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How can I perform a Mantel test in R?

A Mantel test measures the correlation between two matrices typically containing measures of distance.  A Mantel test is one way of testing for spatial autocorrelation.  Using functions in the ade4 library, we can perform a Mantel test in R.  To download and load this library, enter install.packages("ade4") and then library(ade4).  There are other Mantel test functions available in other R libraries and our choice of this library's should not be seen as an endorsement in any way.


Let's look at an example. Our dataset, ozone, contains ozone measurements from thirty-two locations in the Los Angeles area aggregated over one month. The dataset includes the station number (Station), the latitude and longitude of the station (Lat and Lon), and the average of the highest eight hour daily averages (Av8top). We will be interested in testing if the differences in ozone measurements are smaller for stations that are closer together than for stations that are far apart.  This data, and other spatial datasets, can be downloaded from the University of Illinois's Spatial Analysis Lab. We can look at a summary of our location variables to see the range of locations under consideration.

ozone<-read.table("", sep=",", header=T)
head(ozone, n=10)

   Station   Av8top      Lat       Lon
1       60 7.225806 34.13583 -117.9236
2       69 5.899194 34.17611 -118.3153
3       72 4.052885 33.82361 -118.1875
4       74 7.181452 34.19944 -118.5347
5       75 6.076613 34.06694 -117.7514
6       84 3.157258 33.92917 -118.2097
7       85 5.201613 34.01500 -118.0597
8       87 4.717742 34.06722 -118.2264
9       88 6.532258 34.08333 -118.1069
10      89 7.540323 34.38750 -118.5347

To run a Mantel test, we will need to generate two distance matrices: one containing spatial distances and one containing distances between measured outcomes at the given points.  In the spatial distance matrix, entries for pairs of points that are close together are lower than for pairs of points that are far apart.  In the measured outcome matrix, entries for pairs of locations with similar outcomes are lower than for pairs of points with dissimilar outcomes.  We do this using the dist function.  The Mantel test function will require objects of this "distance" class.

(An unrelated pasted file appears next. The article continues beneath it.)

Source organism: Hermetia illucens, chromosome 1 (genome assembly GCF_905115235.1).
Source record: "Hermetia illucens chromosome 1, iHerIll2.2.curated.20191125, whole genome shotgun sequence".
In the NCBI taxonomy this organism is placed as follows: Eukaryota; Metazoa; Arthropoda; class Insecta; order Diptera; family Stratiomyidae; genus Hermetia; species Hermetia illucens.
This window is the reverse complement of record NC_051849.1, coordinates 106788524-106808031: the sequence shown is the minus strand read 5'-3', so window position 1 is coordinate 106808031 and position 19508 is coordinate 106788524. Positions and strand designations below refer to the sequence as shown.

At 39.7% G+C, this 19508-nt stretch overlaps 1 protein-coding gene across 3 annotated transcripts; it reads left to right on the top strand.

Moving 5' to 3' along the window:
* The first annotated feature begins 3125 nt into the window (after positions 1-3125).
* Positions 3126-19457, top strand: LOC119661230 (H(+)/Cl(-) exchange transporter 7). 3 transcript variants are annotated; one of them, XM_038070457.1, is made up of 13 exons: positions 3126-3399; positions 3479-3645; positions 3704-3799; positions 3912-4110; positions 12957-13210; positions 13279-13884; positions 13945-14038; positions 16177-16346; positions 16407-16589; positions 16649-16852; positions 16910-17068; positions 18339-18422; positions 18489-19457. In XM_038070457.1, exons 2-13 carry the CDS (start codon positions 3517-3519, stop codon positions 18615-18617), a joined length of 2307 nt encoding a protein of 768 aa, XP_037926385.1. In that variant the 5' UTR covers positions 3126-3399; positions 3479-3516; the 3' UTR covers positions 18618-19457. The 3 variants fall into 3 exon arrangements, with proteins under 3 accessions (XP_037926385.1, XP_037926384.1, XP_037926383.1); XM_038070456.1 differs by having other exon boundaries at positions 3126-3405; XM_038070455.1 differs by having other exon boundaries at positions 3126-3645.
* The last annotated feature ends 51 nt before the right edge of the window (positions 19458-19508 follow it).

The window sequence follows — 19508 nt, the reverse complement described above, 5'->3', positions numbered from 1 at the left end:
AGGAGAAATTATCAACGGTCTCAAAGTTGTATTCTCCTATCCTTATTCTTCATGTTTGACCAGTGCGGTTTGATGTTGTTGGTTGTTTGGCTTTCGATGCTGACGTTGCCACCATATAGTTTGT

station.dists <- dist(cbind(ozone$Lon, ozone$Lat))
ozone.dists <- dist(ozone$Av8top)

as.matrix(station.dists)[1:5, 1:5]

          1         2         3         4         5
1 0.0000000 0.3937326 0.4088031 0.6144127 0.1854888
2 0.3937326 0.0000000 0.3749446 0.2206810 0.5743590
3 0.4088031 0.3749446 0.0000000 0.5116772 0.4994034
4 0.6144127 0.2206810 0.5116772 0.0000000 0.7944601
5 0.1854888 0.5743590 0.4994034 0.7944601 0.0000000

as.matrix(ozone.dists)[1:5, 1:5]

         1        2        3        4        5
1 0.000000 1.326612 3.172921 0.044354 1.149193
2 1.326612 0.000000 1.846309 1.282258 0.177419
3 3.172921 1.846309 0.000000 3.128567 2.023728
4 0.044354 1.282258 3.128567 0.000000 1.104839
5 1.149193 0.177419 2.023728 1.104839 0.000000

These are the two matrices which the function will be testing for a correlation.  The test consists of calculating the correlation of the entries in the matrices, then permuting the matrices and calculating the same test statistic under each permutation and comparing the original test statistic to the distribution of test statistics from the permutations to generate a p-value.  The number of permutations defines the precision with which the p-value can be calculated.  The function to perform the Mantel test is mantel.rtest and the required arguments are the two distance matrices.  The number of permutations can also be specified by the user, but is by default 99.

mantel.rtest(station.dists, ozone.dists, nrepet = 9999)

Monte-Carlo test
Observation: 0.1636308 
Call: mantel.rtest(m1 = station.dists, m2 = ozone.dists, nrepet = 9999)
Based on 9999 replicates
Simulated p-value: 0.0312 

Based on these results, we can reject the null hypothesis that these two matrices, spatial distance and ozone distance, are unrelated with alpha = .05.  The observed correlation, r = 0.1636308, suggests that the matrix entries are positively associated.  So smaller differences in ozone are generally seen among pairs of stations that are close to each other than far from each other.   Note that since this test is based on random permutations, the same code will always arrive at the same observed correlation but rarely the same p-value. 

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